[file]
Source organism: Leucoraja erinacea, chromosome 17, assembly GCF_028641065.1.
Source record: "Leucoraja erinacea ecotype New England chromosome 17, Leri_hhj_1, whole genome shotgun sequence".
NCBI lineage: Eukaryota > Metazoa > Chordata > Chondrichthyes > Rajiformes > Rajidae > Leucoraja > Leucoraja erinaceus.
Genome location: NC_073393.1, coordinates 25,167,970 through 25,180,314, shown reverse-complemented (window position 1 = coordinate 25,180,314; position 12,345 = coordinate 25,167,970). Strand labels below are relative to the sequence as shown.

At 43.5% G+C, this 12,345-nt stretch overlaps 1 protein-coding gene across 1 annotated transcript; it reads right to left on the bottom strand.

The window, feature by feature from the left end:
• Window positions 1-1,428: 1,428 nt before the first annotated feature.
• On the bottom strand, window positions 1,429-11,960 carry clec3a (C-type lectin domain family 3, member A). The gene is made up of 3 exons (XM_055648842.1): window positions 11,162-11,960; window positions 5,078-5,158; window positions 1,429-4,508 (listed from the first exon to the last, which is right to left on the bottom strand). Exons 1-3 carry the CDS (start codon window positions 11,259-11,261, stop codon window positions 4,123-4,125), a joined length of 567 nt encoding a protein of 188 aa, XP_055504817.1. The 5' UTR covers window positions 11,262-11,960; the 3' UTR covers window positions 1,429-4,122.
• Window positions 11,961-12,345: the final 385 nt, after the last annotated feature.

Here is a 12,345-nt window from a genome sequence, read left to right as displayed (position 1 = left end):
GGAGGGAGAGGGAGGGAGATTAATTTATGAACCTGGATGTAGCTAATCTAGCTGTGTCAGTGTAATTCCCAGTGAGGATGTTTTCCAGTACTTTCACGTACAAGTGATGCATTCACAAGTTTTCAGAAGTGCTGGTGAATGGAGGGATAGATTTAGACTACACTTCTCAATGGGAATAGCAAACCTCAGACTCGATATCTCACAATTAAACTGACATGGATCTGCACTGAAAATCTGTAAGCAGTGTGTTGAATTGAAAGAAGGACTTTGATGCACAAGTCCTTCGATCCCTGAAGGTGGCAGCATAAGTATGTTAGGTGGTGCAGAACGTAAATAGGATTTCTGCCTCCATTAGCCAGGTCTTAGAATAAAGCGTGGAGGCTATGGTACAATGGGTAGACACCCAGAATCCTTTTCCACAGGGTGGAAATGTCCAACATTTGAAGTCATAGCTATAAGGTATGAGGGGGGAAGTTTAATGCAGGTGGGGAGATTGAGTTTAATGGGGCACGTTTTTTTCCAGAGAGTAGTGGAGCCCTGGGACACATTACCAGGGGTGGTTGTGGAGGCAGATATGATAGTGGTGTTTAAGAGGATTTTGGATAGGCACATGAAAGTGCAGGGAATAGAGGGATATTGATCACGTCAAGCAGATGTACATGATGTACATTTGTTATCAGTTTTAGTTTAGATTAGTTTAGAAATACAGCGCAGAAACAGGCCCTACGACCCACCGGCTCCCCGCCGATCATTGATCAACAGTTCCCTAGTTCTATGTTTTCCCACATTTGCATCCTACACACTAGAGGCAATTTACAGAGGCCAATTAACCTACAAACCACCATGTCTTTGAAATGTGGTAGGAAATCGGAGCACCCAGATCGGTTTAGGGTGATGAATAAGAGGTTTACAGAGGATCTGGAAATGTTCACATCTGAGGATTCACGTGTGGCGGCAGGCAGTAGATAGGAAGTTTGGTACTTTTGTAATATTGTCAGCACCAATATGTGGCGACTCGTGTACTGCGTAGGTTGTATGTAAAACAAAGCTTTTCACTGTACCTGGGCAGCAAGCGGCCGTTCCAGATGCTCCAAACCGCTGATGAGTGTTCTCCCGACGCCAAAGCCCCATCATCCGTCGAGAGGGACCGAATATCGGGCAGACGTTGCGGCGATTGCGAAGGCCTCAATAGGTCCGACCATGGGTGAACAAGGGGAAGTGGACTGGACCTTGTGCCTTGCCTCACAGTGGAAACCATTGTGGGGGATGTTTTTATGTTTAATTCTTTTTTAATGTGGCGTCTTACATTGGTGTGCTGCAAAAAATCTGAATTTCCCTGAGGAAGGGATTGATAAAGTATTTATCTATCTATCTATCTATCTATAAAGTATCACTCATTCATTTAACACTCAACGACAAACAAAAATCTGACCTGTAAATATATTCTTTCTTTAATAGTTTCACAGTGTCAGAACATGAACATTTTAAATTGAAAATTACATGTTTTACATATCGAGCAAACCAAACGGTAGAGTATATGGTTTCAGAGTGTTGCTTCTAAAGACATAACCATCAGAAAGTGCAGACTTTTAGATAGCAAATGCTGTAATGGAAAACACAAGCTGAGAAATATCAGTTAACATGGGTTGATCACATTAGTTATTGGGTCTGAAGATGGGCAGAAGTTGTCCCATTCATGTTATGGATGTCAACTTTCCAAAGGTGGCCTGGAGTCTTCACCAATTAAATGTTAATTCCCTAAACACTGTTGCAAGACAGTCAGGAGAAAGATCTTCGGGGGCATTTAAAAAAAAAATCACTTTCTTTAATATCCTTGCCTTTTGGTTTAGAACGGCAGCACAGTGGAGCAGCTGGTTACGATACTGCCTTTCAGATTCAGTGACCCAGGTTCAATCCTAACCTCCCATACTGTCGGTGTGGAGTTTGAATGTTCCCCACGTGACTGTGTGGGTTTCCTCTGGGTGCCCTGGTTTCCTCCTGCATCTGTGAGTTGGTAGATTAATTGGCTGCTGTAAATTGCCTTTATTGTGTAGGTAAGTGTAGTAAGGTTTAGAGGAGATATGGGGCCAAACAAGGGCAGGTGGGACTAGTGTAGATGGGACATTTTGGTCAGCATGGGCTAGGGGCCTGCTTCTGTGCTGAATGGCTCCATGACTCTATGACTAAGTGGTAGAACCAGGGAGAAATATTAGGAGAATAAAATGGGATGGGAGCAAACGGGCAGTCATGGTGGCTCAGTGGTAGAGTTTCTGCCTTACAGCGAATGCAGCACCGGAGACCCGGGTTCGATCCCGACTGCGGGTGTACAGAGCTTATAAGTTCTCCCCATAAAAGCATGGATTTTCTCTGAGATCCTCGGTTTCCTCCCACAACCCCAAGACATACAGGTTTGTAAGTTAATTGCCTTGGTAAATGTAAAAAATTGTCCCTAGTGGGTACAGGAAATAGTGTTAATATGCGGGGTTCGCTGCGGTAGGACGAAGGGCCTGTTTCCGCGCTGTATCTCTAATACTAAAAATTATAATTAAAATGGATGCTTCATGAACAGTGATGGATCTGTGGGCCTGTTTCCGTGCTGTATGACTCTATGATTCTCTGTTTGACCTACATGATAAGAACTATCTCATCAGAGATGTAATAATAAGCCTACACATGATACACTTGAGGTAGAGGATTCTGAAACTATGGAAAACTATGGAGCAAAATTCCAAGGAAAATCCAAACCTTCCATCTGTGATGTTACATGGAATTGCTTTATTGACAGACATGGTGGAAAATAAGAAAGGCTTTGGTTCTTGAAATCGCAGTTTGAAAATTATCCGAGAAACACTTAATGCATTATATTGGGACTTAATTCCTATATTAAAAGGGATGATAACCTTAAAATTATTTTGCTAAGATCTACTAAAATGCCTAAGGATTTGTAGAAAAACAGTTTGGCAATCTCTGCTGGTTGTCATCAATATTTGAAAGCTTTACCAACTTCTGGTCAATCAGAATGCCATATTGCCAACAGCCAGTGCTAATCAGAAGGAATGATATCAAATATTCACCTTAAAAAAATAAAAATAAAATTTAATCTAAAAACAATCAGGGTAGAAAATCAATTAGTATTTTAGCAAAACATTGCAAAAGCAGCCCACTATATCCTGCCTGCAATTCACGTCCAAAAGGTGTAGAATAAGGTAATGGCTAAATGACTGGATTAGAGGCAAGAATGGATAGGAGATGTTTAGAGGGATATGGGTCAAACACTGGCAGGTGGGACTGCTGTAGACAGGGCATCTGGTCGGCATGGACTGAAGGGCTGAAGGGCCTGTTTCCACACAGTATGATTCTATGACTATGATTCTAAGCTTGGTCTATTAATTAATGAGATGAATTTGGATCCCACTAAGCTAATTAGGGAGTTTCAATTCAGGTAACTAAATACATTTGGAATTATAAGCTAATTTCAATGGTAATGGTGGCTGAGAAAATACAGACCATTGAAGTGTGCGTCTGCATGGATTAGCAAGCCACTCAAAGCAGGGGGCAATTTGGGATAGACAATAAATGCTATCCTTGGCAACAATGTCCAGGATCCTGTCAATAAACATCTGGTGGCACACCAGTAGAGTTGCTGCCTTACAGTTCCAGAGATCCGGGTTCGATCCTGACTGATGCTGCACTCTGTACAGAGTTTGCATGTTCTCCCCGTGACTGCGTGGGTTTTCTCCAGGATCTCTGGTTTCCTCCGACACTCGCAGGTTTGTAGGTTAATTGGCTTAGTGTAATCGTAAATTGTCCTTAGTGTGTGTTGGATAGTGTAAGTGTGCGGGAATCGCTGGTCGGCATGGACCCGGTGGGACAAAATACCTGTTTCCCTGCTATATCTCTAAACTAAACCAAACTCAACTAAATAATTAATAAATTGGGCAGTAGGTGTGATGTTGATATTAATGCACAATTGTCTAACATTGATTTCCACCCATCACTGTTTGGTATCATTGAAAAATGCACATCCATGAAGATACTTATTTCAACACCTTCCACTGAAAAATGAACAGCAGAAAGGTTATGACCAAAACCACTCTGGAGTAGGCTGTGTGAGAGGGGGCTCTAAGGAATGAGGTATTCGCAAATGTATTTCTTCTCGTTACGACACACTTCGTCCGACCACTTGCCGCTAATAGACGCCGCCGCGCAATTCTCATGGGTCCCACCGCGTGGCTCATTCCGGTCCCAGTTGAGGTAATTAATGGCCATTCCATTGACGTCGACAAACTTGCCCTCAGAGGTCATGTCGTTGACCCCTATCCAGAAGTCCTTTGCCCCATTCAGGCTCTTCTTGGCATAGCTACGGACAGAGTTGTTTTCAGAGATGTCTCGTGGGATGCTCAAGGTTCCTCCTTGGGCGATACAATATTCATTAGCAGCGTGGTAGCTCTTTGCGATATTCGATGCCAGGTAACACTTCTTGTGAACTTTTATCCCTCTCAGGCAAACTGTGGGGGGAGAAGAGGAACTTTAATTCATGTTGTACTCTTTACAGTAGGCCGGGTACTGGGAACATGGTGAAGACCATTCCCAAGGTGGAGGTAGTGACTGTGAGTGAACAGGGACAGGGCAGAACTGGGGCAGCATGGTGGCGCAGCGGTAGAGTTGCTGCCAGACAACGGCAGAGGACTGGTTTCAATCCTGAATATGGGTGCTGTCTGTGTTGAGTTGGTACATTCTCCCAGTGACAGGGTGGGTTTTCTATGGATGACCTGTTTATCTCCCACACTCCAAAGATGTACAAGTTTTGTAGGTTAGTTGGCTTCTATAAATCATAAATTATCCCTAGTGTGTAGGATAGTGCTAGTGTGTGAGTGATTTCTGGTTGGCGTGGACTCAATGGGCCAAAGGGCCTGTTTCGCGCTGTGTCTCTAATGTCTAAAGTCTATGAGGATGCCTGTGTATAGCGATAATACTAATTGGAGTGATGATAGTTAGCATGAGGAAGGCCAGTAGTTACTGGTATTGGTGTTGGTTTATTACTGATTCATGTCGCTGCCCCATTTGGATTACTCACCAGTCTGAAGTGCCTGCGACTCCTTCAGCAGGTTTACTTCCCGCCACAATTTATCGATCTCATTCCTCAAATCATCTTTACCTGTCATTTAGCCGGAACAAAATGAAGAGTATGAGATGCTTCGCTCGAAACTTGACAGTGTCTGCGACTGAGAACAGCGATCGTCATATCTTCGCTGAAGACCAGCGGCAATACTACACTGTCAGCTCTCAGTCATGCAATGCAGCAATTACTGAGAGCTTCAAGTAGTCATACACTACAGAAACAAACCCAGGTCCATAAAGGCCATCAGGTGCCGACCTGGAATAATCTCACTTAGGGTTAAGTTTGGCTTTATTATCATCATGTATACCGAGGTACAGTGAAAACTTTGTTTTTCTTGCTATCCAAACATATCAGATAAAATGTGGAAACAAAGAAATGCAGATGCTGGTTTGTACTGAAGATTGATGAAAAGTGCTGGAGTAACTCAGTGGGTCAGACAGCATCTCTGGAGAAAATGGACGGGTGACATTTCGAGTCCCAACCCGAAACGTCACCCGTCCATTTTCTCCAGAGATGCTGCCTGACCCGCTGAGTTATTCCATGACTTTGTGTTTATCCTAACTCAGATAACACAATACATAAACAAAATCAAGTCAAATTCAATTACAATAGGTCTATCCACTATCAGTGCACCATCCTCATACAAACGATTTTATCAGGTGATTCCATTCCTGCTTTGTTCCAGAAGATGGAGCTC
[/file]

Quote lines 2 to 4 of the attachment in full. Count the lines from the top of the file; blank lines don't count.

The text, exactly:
Source record: "Leucoraja erinacea ecotype New England chromosome 17, Leri_hhj_1, whole genome shotgun sequence".
NCBI lineage: Eukaryota > Metazoa > Chordata > Chondrichthyes > Rajiformes > Rajidae > Leucoraja > Leucoraja erinaceus.
Genome location: NC_073393.1, coordinates 25,167,970 through 25,180,314, shown reverse-complemented (window position 1 = coordinate 25,180,314; position 12,345 = coordinate 25,167,970). Strand labels below are relative to the sequence as shown.